Danuri, the South Korean probe around the Moon, sends its first photos of Earth and they are magnificent

Magnificent images of the Earth and the Moon were sent by the South Korean probe Danuri, which has been orbiting our natural satellite for a few weeks now. All surface photos will serve to choose a future landing site.

Danuri entered orbitorbit around the MoonMoon… in advance ! It was after many light and fuel-cheap maneuvers that the South Korean probe entered orbit around the Moon in late December. However, its trajectory is still very elliptical and it will take some time for the probe to be in polar orbit 100 km above the surface. However, South Korea became the seventh country to land on the Moon.

Since taking off on August 5th from Cape Canaveral aboard a falcon 9falcon 9 by SpaceX, it took months for the probe to gradually climb in altitude and reach the Moon at low cost. Now in lunar orbit, Danuri (aka KPLO – Korea’s Pathfinder Lunar Orbiter), starts taking snapshots.

Goal: find a site for a moon landing in 2032

According to the institute in charge of aerospace research (Kari – korea institute for aerospace research), the pictures were taken on December 24 and 28, respectively, at 124 and 344 kilometers above the lunar surface. The black and white images transmitted by South Korea’s first lunar probe are the first in a long series. Kari’s objective is to map the surface to identify possible landing sites, which will not be done by the Danuri spacecraft, but by a later mission in 2032. The mission is expected to include a small wandererwanderer from 20 kgkg.

Danuri carries six scientific instruments. In addition to analyzing the lunar surface, the spacecraft will study its magnetic fieldmagnetic field and will also look for water ice at the lunar south pole. It is there, at the bottom of permanently shadowed craters, that we hope to find that ice that would not have sublimated under the WarmWarm rays.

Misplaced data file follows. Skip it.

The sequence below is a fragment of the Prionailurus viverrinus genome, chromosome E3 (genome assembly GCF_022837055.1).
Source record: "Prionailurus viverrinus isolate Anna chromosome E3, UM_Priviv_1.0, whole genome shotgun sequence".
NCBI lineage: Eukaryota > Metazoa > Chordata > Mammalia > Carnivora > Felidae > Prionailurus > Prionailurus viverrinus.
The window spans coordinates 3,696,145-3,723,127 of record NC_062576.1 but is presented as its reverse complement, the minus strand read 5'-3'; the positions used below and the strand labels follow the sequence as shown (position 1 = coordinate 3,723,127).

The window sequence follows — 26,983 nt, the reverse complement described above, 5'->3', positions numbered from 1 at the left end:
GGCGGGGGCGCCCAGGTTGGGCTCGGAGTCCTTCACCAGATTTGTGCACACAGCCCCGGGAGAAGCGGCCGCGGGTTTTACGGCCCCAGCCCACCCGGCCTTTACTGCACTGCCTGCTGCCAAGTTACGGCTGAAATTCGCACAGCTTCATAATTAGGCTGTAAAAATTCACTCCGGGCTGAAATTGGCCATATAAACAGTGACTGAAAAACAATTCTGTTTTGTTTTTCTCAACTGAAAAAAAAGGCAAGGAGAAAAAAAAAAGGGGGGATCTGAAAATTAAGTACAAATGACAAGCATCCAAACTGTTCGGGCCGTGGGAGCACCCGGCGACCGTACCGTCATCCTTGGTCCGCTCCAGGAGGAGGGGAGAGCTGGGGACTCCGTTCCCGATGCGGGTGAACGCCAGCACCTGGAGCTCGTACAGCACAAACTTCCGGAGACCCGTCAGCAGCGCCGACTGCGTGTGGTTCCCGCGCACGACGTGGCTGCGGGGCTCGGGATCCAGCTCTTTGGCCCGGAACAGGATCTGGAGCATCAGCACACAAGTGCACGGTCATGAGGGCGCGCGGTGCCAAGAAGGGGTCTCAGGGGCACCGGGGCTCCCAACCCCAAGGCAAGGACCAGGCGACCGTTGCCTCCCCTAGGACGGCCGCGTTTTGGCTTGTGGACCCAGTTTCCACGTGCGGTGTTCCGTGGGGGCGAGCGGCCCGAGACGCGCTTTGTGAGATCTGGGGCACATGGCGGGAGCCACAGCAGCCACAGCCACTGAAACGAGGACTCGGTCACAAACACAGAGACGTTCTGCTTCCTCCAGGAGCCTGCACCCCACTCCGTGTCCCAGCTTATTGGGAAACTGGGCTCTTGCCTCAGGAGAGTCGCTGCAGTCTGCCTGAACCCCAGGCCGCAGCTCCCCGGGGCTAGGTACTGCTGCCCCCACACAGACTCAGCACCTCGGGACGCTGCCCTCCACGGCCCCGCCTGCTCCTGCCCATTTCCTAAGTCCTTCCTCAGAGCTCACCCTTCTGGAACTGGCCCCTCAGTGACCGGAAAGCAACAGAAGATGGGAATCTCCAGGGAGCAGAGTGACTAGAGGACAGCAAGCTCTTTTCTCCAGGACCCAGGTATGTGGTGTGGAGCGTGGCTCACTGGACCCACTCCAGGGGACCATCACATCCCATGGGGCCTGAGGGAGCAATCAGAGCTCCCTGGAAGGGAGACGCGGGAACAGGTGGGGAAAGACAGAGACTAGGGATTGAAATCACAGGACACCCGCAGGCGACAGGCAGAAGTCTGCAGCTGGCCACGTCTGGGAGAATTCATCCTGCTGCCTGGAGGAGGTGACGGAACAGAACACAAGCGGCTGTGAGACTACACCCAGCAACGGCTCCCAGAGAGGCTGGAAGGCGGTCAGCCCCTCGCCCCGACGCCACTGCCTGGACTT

South Korea flies to the moon

SpaceX successfully launched the South Korean probe to the Moon. KPLO (Korea Pathfinder Lunar Orbiter) is due to arrive on the Moon in mid-December for an observation mission lasting at least a year. This mission kicks off an ambitious exploration program roboticsrobotics bound for the moon andasteroidsasteroids with Mars in focus.

Article of Remy DecourtRemy DecourtPosted on August 8, 2022

Last week, South Korea became the seventh country in the world to launch a probe to the Moon. This East Asian country has a very ambitious robotic exploration program for the Moon and asteroids, with Mars in focus. It is true that this program is on a smaller scale than the large American, European and Chinese projects that provide for a humane and lasting installation, but it nevertheless provides for probes, landerslandersrovers and sample return missions.

On 5 August, a Falcon 9 launch vehicle successfully launched KPLO (Korea Pathfinder Lunar Orbiter), the first South Korean lunar mission. Developed by Korea Aerospace Research Institute (Kari), KPLO, also called Danuri, is due to arrive on the Moon on December 16 for an observation mission that should last at least a year.